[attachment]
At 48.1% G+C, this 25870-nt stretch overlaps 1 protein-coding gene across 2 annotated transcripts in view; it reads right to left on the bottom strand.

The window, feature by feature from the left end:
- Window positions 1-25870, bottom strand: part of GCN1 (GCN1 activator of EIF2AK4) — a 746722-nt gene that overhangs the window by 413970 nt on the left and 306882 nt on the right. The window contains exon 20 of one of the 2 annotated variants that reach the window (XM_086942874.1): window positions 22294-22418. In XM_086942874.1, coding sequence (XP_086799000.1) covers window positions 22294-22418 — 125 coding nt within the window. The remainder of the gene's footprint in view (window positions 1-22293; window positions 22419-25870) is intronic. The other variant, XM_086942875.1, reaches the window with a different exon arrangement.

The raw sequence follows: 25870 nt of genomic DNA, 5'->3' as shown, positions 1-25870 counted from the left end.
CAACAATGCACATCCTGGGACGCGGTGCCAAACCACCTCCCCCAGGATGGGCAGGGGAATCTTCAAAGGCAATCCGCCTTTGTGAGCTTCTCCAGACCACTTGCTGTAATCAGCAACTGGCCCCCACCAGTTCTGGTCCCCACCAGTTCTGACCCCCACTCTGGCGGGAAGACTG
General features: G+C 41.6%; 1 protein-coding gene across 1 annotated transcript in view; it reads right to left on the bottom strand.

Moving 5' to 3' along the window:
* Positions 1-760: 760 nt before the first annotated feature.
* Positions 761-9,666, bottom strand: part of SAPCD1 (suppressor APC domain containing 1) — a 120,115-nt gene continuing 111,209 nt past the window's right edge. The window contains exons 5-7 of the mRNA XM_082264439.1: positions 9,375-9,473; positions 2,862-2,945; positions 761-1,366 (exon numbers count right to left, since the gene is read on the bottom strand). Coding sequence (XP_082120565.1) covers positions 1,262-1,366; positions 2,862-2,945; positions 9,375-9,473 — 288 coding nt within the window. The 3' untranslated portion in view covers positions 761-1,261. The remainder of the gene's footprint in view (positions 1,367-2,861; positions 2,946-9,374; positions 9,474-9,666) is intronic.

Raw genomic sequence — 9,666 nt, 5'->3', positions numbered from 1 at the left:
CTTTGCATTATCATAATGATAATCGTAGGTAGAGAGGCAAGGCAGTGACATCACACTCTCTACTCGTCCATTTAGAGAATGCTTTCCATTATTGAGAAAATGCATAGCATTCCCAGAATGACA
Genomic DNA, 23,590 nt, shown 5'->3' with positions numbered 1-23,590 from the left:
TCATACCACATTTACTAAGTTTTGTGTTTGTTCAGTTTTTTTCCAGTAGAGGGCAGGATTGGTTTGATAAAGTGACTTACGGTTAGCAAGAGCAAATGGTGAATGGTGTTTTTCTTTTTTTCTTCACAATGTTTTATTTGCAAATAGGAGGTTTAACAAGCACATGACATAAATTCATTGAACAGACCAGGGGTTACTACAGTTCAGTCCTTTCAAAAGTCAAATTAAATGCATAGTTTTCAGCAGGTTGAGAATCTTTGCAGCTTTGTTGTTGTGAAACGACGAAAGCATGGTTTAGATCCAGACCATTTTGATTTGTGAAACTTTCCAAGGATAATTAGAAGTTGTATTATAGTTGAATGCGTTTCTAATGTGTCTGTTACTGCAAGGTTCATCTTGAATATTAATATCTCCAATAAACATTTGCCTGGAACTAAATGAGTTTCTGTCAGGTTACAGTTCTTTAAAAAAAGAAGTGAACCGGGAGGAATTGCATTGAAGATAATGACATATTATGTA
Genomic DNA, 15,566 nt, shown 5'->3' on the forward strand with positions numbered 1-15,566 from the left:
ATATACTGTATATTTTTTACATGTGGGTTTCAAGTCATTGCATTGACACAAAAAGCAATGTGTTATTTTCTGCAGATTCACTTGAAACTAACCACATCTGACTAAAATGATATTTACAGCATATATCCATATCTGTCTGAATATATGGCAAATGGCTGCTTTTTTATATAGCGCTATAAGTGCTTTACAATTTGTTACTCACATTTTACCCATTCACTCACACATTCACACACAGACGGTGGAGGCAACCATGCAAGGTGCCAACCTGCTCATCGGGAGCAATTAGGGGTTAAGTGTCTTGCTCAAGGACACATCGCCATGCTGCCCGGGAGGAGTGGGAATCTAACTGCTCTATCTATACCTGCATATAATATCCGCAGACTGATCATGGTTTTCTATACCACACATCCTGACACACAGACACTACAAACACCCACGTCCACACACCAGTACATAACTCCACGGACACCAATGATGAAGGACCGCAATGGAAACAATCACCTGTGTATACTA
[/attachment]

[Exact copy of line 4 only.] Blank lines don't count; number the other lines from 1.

The raw sequence follows: 25870 nt of genomic DNA, 5'->3' as shown, positions 1-25870 counted from the left end.